That's when I made an amazing discovery. I learned I could take the bitmaps from Stash and import them into CorelDraw, make a pattern fill out of them and then use those fills to create my designs. This meant I could create a stash of virtual fabrics as pattern fills within CorelDraw without working back and forth between programs. Here's how it works:

In Stash, after opening a library of fabrics:

1. Choose a fabric by selecting it.

2. Export by clicking on File and then selecting Export Selected Fabric.

3. In the Export Bitmap box, choose a directory to save the bitmap to and name it before clicking save.

Stash dialogue box
Click on for larger view

In CorelDraw:

1. On a new page, from the File Menu select Import.

2. When the import box comes up, go to the directory where you stored the exported bitmap, select it and click on Import.

3. The bitmap appears on the screen. Do not resize it. Resizing affects the clarity of the pattern. Instead zoom in on it.

Import Dialogue box in CorelDraw
Click on for larger view

4. Click on the Tools Menu: (see below example)

  • Select Create, and from the flyout box select Pattern.
  • In the Create Pattern box choose full color and click on okay. A Marquee appears.


Corel Tools Menu
Click on for larger view

5. Draw the marquee around the bitmap being careful to get the entire pattern without any of the white background. When you release the mouse button, the Create Pattern box appears. Click on OK.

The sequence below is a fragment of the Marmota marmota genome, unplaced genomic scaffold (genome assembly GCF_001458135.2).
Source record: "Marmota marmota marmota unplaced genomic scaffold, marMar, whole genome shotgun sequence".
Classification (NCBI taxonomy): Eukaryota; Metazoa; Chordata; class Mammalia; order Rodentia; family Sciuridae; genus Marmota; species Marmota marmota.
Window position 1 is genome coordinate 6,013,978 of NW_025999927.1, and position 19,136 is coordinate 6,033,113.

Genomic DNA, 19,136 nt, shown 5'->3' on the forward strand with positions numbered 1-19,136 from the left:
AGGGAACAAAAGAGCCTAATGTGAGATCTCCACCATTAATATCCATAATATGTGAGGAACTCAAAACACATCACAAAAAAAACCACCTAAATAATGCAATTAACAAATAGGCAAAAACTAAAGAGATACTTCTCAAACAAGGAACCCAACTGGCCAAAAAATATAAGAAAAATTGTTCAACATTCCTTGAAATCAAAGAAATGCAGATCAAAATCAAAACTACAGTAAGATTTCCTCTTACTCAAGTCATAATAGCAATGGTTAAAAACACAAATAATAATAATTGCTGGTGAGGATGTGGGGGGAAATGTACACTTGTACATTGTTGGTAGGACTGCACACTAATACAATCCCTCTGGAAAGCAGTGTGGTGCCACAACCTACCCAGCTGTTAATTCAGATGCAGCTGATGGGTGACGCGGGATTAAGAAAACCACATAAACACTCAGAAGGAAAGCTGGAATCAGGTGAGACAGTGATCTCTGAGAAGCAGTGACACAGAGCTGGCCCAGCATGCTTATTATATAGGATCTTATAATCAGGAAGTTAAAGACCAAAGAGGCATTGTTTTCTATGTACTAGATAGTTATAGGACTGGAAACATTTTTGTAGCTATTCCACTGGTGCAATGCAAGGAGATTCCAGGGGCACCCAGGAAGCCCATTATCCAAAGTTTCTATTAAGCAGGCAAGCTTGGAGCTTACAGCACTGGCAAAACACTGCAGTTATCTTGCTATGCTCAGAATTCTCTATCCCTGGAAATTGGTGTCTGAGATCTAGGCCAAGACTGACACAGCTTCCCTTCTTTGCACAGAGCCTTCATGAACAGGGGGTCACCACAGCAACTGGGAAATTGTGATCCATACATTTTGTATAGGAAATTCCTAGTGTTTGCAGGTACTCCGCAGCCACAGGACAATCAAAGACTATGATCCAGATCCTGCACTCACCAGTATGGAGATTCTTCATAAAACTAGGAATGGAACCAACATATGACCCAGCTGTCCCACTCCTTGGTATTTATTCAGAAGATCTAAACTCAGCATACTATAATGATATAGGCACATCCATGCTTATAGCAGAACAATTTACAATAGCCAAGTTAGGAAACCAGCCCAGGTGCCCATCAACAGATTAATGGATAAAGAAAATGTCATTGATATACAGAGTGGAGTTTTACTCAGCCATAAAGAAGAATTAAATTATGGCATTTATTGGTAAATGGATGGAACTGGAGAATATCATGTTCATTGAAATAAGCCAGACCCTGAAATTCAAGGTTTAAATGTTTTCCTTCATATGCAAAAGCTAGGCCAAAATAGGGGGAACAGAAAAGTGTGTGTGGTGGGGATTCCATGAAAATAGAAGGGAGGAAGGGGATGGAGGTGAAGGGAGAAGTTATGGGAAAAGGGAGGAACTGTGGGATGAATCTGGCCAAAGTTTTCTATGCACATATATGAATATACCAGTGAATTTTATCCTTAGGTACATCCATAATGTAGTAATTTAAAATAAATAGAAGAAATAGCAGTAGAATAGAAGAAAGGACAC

Marquee Box
Click on for larger view

6. Choose a directory to save the pattern fill to, name it and click on save. The fabric scan exported from Stash and then imported to CorelDraw has now become a pattern fill and can be used to fill any drawings you create. Close the page with the bitmap on it. There's no need to save as the bitmap has been changed to a pattern and is still available in Stash.

In CorelDraw: Save the bitmap image as a Pattern Fill example
Click on for larger view

Using the patterns is easy. For example, to illustrate the Sample Plan at my website, I drew a basic Four-patch block, filled it with patterns created from Roberta Horton and Benartex fabrics, developed a 4 x 6 layout, added a border and binding and exported it to my web page and… it worked. Then I created a step-by-step pattern so readers could actually make the Sample Plan and experience the benefits of pressing plans.

Examoke if filled patches
Click on for larger view

Wow! From there I went on to illustrate the website further, draw a Block of the Month and started putting together patterns for resale. . You can check it out at

Sound simple. Well now that I know what I'm doing it is but only after the growing pains. It's been months of learning new software, program after program. The results so far are even better than I'd anticipated but sometimes I've felt like I'm spinning my wheels. It's taking so long to get the resale patterns together but I'm almost there.

Without these learning curves I couldn't have accomplished my goals. Now that I'm past the growing pains, the potential is incredible and with a couple weeks I will have several patterns available. One more program to go and then maybe I won't have to upgrade for another 10 years. Yeah I know - Not Likely!

For a person who swore she'd never have a computer in her house, I've come a long way with a business that is both home and Internet based. Learning these new programs is nothing short of painful but it's also creative and inspiring so I guess I'll massage that sore spot, take a painkiller if it gets too bad and keep on growing. It's way too fun!

Myrna Giesbrecht is an artist who writes about, teaches, and creates textile art. She lives in Kamloops, British Columbia, Canada. Visit her website or email her at